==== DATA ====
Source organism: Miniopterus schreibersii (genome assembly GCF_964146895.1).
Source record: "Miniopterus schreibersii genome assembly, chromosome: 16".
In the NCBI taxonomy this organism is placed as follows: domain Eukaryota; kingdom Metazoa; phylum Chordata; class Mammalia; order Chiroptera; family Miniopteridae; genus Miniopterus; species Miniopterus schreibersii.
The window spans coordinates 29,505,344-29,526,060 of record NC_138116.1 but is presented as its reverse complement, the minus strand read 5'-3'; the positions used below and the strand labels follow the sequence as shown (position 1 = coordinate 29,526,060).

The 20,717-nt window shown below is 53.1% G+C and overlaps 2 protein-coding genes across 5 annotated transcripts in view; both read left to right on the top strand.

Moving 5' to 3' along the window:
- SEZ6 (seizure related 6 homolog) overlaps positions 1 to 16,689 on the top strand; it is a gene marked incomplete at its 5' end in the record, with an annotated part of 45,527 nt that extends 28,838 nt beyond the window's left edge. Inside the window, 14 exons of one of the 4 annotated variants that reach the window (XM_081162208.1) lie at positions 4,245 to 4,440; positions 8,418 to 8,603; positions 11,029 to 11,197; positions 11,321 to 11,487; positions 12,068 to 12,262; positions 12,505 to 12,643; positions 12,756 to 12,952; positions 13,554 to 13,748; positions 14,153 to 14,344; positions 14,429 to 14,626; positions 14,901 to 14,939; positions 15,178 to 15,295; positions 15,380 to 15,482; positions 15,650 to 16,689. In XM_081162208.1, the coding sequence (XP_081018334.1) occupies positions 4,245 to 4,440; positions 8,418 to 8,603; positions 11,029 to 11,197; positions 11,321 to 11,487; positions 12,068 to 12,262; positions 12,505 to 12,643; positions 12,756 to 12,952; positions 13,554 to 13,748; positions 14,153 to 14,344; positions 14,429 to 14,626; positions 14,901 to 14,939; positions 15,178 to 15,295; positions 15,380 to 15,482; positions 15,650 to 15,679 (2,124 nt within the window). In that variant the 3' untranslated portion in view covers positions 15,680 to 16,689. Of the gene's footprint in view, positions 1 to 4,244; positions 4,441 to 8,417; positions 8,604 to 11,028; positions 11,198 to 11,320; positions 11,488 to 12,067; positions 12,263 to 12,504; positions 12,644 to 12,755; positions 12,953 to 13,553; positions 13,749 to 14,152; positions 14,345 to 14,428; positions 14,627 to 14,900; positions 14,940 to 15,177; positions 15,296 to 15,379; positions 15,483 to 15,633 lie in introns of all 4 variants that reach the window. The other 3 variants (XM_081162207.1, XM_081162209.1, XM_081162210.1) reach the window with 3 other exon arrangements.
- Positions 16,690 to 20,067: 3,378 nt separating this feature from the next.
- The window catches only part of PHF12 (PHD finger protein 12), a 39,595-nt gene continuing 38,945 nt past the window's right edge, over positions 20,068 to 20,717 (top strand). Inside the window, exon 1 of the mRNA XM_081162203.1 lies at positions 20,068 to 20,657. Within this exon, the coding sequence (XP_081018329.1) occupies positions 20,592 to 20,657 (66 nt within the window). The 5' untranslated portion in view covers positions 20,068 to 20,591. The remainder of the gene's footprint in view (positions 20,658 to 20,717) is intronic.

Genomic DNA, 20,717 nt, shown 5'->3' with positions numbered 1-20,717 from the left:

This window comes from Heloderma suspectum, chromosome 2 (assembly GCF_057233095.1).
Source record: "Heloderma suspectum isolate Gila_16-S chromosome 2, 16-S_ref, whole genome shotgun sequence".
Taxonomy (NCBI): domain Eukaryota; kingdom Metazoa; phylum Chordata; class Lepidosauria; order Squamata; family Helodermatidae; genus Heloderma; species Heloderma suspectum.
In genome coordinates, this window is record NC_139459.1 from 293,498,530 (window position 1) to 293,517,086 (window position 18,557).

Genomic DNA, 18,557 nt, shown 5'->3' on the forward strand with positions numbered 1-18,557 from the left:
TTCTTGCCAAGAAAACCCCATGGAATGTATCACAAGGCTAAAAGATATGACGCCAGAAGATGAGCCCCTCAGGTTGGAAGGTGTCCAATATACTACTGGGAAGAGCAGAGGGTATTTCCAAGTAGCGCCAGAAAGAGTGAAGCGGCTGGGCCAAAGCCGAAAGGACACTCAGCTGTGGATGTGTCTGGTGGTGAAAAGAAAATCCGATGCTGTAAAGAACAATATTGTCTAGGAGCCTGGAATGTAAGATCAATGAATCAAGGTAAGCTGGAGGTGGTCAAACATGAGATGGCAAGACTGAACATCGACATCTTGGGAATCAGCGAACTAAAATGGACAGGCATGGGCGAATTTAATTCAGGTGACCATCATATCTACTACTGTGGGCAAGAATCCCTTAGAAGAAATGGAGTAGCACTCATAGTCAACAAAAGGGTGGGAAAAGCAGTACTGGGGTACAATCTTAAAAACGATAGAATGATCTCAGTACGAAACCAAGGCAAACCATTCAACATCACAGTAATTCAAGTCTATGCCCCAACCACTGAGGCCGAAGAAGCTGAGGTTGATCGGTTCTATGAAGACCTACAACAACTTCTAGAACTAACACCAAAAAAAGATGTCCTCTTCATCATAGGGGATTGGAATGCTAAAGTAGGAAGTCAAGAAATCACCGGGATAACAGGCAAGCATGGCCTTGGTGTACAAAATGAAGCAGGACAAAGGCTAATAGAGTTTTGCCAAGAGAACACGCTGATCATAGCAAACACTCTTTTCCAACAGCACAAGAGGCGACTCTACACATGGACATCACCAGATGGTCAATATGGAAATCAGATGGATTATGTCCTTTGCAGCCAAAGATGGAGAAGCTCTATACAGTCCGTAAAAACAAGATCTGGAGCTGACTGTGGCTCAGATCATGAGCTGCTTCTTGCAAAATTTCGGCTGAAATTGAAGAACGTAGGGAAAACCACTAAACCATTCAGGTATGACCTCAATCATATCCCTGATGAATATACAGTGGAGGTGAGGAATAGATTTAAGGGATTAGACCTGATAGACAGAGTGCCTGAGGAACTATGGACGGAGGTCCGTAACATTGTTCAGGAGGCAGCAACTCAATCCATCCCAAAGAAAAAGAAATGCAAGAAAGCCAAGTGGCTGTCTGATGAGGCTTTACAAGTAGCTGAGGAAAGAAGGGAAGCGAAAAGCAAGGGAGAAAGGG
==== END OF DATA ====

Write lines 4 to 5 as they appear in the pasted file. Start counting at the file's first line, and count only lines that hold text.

The window spans coordinates 29,505,344-29,526,060 of record NC_138116.1 but is presented as its reverse complement, the minus strand read 5'-3'; the positions used below and the strand labels follow the sequence as shown (position 1 = coordinate 29,526,060).

The 20,717-nt window shown below is 53.1% G+C and overlaps 2 protein-coding genes across 5 annotated transcripts in view; both read left to right on the top strand.